Report | Creating Resilience

Real Estate’s Role in The Environmental, Social and Governance (ESG) Agenda

Key strategies for commercial real estate leaders to move toward a more sustainable future

16 Sep 2021 8 Minute Read


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The past two years have seen an unprecedented degree of disruption—from the pandemic to climate-related events to social justice protests. This convergence of global challenges has heightened focus on the environmental, social and governance (ESG) issues on a whole new scale, and trained a spotlight on corporate real estate (CRE) leaders' purpose and mission.

CRE leaders have an important opportunity—if not an obligation—to take a big step back to ask an even bigger question of our industry and to affirm its mission and purpose.

What’s in the Report

CBRE offers insights on ESG considerations and actions that will help CRE leaders uncover opportunities to move towards a more sustainable future. The implications of ESG form a broad agenda for CRE leaders, and this report will introduce the concepts under most discussion today.

What is our Why?

  1. Companies that are serious about ESG perform better.
    The NYU Stern Center for Sustainable Business examined the relationship between ESG and financial performance from 2015–2020 and found a positive relationship between performance-based ESG measures and financial performance.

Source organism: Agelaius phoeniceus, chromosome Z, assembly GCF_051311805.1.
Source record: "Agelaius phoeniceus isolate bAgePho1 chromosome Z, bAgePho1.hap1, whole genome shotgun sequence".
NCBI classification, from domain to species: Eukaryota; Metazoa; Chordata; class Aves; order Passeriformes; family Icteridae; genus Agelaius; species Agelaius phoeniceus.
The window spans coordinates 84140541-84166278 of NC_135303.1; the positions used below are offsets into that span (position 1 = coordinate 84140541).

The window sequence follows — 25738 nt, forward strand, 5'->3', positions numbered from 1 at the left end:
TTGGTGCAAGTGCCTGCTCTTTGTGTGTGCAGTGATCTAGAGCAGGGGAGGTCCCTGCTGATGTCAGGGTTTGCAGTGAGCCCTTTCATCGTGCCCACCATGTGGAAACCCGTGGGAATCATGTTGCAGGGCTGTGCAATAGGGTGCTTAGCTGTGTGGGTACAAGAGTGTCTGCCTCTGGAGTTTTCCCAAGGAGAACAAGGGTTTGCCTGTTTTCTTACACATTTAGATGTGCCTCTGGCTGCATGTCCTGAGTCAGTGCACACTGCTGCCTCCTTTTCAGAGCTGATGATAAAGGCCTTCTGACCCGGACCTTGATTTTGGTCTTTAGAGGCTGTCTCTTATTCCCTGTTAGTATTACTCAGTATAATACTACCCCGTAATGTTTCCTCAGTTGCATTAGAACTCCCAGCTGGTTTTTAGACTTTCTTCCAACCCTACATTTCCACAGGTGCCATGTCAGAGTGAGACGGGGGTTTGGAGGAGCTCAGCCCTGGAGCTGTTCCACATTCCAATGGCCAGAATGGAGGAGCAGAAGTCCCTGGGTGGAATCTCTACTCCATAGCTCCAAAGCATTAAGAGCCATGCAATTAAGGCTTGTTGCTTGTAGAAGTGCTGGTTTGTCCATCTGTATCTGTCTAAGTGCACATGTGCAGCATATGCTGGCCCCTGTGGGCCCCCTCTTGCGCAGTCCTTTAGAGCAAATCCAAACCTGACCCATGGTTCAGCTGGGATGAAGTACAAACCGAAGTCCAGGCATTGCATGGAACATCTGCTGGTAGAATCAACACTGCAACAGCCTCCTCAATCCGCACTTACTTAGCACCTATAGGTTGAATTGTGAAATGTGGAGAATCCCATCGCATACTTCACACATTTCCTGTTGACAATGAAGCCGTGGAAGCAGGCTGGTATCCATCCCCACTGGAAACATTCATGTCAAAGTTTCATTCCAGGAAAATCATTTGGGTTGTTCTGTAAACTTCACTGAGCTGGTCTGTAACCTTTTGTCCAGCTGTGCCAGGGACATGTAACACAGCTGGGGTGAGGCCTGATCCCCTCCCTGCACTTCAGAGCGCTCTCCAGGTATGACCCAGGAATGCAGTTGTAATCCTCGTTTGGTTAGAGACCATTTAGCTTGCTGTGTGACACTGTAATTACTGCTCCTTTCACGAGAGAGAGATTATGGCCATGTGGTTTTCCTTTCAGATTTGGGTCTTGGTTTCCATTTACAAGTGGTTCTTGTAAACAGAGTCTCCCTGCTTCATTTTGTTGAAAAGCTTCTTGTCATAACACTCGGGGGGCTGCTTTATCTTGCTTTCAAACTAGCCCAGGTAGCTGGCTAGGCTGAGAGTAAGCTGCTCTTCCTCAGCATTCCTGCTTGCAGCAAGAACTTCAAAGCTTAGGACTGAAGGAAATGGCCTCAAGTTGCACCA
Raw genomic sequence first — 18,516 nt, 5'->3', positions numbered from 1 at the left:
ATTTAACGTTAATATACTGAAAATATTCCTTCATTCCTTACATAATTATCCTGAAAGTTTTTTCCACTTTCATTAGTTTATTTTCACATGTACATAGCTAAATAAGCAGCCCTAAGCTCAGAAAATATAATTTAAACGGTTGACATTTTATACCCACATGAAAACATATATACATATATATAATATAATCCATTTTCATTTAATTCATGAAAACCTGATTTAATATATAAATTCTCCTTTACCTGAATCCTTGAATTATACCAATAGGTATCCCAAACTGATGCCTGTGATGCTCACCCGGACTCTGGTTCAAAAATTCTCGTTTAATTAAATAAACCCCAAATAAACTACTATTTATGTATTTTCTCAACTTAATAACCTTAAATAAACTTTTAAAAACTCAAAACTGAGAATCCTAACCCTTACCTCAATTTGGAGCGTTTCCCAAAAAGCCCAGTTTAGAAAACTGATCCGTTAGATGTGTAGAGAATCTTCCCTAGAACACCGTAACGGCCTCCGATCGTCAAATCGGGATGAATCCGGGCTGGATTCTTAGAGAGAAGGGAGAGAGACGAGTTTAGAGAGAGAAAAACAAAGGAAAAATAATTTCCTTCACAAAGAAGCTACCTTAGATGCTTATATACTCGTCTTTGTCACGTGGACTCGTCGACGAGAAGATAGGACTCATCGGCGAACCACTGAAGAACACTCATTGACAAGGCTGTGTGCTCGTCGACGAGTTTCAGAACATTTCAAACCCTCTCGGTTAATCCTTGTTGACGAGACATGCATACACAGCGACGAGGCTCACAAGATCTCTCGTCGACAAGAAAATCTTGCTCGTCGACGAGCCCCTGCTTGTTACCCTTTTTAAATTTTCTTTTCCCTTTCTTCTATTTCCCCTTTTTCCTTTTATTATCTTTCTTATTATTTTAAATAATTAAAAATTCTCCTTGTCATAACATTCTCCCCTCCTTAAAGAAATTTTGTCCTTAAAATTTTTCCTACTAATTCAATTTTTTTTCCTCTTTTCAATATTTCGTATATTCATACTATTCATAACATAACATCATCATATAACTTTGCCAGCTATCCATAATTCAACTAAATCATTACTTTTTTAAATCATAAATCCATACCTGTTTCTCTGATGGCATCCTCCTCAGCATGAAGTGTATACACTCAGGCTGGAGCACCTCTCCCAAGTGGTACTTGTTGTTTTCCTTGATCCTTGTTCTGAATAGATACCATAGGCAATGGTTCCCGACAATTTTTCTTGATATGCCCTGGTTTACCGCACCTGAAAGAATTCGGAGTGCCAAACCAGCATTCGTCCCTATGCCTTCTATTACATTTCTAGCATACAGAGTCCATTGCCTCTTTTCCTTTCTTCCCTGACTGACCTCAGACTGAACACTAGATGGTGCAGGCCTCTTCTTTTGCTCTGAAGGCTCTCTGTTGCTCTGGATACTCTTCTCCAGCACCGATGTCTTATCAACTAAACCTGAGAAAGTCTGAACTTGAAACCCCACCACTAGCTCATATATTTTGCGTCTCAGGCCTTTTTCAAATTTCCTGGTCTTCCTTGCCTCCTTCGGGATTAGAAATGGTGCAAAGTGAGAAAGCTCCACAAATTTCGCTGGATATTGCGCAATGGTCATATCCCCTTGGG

2. Employees want to work for companies that have a purpose.
    CBRE’s Global Live, Work and Play study found that millennials are highly attuned to the culture and practices of a company—including its environmental credentials—when deciding whether to join or remain employees.
  3. Public commitments to meet zero-carbon targets are increasingly common.
    More than 30% of global Fortune 500 companies now say they have either achieved a climate goal or are publicly committed to doing so by 2030—a significant increase from just 6% in 2016.
  4. Regulatory pressure continues to build.
    Governments globally are enacting new regulations to curb carbon emissions. This includes an EU regulation that aims to cut carbon emissions by at least 55% by 2030, a U.K. government commitment to reduce U.K. carbon emissions by 78% by 2035 and a U.S. pledge to cut carbon emissions by 50-52% by 2030.
  5. The events of 2020 created a catalyst for environmental and social change.
    Institutional investors globally (54%) have highlighted that their primary driver to invest sustainably is the desire to positively impact society and the planet.

A Framework for Environmental Considerations Across the Tenant Lifecycle

According to the World Green Building Council, buildings are currently responsible for 39% of global energy related carbon emissions: 28% from energy needed to heat, cool and power them (operational carbon), and the remaining 11% from materials and construction (embodied carbon). A focus on reducing and ultimately eliminating both types of carbon is critical as building stock continues to grow around the world and embodied carbon—especially that generated before the built asset is used (upfront carbon) becomes a larger factor.

Source: CBRE, 2021.

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